those powered by fuel cells. In addition progress continues to be made in using alternative fuels such as gas and biofuel. Hino Motors had a comparatively conservative approach to growing sales outside Japan in the past and relatively few, selected export markets it had served for years. Now the increased sales planned for the next few years is changing all that and a major growth and revitalisation programme is underway. Ignatius Muthien, Hino Division, Tel: (011) 809-2064/2255, Email:

Crushers in West Africa An end user in West Africa recently experienced leakage problems on their crushers which, upon investigation, turned out to be damage to the all radial shaft seal arrangement caused by severe operational conditions. The customer contacted the company and although SKF West Africa could supply ten off split seals with dimensions 1180 x 1230 x 20, the lead time of twelve weeks was unacceptable to the customer who required a speedy solution due to costly lubrication losses and environmental pollution. SKF South Africa offered a SKF machined seal option which could be delivered to the customer at a third of the initial lead time quoted. “Although the size of the seals was too big for the locally-operated NG60 (600mm OD), we opted for the Austrian manufactured solution where SKF has the capability to machine endless seals up to 4000mm OD,” explains Andrè

Weyers - Platform Manager SKF Southern Africa. The seals are manufactured from G-Ecopur which is a cast hydrolysis-resistant polyurethane elastomer known for its chemical stability. In addition to prompt manufacture, G-Ecopur material has higher temperature and wear resistance capability than standard NBR seal materials and also requires no costly tooling to produce. With a manufactured lead time of three weeks and shipping to South Africa of one week, eight off SKF large diameter machined seals type: R01-G Special, were supplied to the customer. Samantha Joubert, SKF South Africa, Tel: (011) 821-3500,,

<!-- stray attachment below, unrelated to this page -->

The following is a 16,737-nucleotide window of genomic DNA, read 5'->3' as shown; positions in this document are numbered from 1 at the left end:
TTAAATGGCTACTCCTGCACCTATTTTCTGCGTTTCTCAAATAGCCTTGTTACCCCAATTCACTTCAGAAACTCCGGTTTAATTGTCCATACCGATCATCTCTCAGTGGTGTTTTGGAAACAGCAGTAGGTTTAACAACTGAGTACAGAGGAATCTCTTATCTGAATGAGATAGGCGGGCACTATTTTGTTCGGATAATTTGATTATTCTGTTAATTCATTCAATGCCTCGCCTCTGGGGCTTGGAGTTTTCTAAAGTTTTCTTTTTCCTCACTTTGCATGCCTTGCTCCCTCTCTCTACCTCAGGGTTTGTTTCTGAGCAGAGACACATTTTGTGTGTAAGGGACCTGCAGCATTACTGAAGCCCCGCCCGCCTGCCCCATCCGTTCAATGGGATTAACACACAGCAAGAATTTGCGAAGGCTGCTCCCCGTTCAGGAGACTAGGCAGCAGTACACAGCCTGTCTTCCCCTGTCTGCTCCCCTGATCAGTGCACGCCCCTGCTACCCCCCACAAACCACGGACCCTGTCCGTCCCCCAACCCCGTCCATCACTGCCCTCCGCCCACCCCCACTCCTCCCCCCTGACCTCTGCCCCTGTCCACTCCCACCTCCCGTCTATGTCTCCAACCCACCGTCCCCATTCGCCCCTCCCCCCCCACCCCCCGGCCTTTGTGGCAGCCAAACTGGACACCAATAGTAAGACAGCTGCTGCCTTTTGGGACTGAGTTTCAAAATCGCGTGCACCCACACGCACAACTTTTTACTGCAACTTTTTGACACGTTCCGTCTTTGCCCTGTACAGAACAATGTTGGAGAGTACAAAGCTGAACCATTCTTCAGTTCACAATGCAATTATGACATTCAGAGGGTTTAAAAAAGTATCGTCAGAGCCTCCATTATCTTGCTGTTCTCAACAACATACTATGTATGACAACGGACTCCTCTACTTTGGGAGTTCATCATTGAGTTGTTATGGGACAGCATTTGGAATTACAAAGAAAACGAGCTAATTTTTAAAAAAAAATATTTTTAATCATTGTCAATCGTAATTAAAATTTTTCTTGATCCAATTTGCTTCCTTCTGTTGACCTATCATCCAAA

André Weyers - SKF large diameter machined seal solution - manufactured from technologically advanced G-Ecopur material


August 2012




August 2012


Richards Bay Ship Unloader Port operator Transnet Port Terminals (TPT) has earmarked the biggest slice of its R33 billion budget over the next seven years for new equipment acquisition projects at Richards Bay, the country’s largest bulk export facility. The last week of July saw the arrival of one of the terminal’s largest assets, a custom-built pneumatic ship unloader produced by Swiss shipping manufacturer, Rio Tinto Alcan (RTA) Alesa Engineering Ltd. This machine will be able to unload alumina and petcoke from vessels and will facilitate a homogeneous and dust reduced material flow. It has the capacity to unload 1 000 tons per hour by design, making it a valuable acquisition in improving the terminal’s operational efficiency. TPT client BHP Billiton Aluminium SA expressed its commitment to working with its long-standing partner TPT to